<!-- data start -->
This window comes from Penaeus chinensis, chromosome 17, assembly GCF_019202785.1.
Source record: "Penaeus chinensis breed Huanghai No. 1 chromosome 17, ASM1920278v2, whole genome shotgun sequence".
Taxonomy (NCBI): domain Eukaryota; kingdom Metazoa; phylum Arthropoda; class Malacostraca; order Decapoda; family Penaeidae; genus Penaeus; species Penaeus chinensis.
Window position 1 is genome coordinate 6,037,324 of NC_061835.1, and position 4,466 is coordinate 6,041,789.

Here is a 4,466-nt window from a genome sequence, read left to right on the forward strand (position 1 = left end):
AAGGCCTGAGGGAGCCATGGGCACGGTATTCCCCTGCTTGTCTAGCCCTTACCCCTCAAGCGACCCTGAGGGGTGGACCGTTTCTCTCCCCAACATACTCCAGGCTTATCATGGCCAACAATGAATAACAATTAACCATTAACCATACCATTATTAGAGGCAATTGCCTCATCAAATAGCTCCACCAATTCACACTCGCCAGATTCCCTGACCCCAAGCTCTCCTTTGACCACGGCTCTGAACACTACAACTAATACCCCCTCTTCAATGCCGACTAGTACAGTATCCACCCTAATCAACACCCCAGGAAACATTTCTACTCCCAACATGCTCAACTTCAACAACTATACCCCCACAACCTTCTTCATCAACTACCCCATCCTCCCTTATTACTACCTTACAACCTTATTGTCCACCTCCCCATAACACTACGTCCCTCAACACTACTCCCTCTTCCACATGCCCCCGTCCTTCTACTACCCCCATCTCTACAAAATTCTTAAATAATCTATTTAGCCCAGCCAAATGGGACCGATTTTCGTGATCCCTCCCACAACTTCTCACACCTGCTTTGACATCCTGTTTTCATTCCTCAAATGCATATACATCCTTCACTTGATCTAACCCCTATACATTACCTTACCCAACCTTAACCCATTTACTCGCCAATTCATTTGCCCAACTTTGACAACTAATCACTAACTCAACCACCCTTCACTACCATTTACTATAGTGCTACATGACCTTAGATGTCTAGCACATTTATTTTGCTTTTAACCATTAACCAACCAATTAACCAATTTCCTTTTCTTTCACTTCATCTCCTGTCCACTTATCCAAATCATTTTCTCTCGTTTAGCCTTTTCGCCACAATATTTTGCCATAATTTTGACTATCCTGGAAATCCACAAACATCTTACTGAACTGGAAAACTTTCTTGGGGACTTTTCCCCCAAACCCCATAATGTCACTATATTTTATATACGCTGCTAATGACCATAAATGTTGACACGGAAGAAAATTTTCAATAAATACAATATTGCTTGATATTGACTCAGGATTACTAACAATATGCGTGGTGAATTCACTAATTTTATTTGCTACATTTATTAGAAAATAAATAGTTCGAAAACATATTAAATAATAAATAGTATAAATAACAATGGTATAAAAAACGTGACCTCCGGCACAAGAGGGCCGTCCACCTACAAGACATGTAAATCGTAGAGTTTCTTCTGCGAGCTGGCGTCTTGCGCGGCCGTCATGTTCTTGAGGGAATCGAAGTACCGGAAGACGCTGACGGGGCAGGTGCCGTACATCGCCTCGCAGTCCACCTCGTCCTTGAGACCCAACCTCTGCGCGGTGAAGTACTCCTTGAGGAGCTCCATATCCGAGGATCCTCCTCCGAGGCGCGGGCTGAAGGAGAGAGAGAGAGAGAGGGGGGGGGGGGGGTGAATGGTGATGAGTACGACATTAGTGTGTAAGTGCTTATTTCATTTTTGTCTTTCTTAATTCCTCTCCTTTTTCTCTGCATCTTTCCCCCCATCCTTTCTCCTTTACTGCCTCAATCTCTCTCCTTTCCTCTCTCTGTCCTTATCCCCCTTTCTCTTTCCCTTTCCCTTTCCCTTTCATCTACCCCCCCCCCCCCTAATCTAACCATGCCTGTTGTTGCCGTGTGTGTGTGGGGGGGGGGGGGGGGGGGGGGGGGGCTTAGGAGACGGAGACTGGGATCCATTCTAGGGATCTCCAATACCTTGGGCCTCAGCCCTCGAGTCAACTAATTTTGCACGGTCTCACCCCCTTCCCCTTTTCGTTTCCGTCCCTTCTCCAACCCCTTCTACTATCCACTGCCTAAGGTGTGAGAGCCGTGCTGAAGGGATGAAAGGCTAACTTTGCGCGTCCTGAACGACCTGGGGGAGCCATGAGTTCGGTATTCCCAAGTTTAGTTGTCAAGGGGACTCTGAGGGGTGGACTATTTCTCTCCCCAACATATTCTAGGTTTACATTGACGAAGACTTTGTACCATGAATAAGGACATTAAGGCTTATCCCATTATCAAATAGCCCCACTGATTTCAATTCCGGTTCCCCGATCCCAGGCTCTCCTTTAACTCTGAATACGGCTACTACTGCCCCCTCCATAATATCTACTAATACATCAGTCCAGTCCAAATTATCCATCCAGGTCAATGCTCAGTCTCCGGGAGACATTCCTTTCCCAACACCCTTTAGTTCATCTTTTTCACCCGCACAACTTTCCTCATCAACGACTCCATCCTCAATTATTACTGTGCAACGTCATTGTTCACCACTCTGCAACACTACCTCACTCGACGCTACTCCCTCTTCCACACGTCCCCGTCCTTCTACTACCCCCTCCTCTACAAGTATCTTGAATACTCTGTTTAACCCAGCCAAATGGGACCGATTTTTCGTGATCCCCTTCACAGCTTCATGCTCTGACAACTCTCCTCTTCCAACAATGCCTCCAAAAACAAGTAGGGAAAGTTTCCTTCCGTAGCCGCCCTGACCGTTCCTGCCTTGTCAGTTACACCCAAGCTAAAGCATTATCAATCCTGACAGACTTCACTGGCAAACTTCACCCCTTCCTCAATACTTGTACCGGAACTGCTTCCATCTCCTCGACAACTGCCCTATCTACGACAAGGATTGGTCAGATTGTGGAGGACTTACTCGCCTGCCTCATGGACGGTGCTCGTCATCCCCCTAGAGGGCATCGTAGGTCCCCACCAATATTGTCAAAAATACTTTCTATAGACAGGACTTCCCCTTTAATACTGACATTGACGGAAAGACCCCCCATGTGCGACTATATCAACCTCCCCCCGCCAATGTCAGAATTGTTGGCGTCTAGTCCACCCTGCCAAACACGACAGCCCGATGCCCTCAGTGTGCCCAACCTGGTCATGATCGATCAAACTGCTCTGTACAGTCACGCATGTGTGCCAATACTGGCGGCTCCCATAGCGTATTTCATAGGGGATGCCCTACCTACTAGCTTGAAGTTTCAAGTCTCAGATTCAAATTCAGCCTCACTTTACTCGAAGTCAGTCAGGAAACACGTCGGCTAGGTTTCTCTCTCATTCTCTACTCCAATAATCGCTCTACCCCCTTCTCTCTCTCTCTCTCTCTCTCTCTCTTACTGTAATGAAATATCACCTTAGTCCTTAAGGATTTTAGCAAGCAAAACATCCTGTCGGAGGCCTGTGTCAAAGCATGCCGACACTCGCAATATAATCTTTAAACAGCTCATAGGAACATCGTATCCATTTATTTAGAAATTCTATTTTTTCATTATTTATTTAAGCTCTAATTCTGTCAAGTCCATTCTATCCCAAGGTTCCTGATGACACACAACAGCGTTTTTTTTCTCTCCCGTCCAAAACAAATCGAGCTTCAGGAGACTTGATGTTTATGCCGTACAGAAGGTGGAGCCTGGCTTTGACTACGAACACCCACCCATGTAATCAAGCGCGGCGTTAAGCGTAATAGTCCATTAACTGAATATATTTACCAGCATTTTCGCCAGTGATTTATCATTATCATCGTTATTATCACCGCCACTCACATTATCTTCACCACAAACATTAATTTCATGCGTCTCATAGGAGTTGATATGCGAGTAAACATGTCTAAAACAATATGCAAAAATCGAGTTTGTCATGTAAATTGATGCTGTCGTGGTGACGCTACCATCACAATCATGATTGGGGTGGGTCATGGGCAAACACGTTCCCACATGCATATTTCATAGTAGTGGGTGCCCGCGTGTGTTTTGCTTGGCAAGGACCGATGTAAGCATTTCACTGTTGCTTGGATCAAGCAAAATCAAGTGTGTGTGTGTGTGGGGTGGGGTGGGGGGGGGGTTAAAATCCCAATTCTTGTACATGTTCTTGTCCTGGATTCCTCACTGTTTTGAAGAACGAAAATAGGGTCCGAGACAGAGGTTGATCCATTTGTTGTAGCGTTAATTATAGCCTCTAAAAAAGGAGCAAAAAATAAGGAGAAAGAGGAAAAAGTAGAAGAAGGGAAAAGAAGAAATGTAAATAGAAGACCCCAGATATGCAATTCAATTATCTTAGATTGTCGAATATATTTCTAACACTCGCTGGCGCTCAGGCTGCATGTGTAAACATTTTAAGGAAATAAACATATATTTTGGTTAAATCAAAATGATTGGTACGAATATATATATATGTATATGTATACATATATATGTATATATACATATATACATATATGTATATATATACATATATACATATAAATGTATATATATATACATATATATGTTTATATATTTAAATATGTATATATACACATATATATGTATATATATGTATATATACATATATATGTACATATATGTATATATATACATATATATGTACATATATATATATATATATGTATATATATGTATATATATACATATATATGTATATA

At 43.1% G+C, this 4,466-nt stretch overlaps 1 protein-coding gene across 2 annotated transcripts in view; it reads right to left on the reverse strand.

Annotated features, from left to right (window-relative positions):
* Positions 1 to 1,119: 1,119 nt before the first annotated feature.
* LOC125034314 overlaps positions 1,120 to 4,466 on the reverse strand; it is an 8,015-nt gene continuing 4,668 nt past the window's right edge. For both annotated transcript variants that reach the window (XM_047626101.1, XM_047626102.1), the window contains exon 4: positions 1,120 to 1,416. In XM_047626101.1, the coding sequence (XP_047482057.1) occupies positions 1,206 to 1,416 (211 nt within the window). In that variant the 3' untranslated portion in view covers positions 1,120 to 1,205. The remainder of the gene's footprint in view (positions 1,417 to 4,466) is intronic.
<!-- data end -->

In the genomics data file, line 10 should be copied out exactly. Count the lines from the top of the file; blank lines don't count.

* LOC125034314 overlaps positions 1,120 to 4,466 on the reverse strand; it is an 8,015-nt gene continuing 4,668 nt past the window's right edge. For both annotated transcript variants that reach the window (XM_047626101.1, XM_047626102.1), the window contains exon 4: positions 1,120 to 1,416. In XM_047626101.1, the coding sequence (XP_047482057.1) occupies positions 1,206 to 1,416 (211 nt within the window). In that variant the 3' untranslated portion in view covers positions 1,120 to 1,205. The remainder of the gene's footprint in view (positions 1,417 to 4,466) is intronic.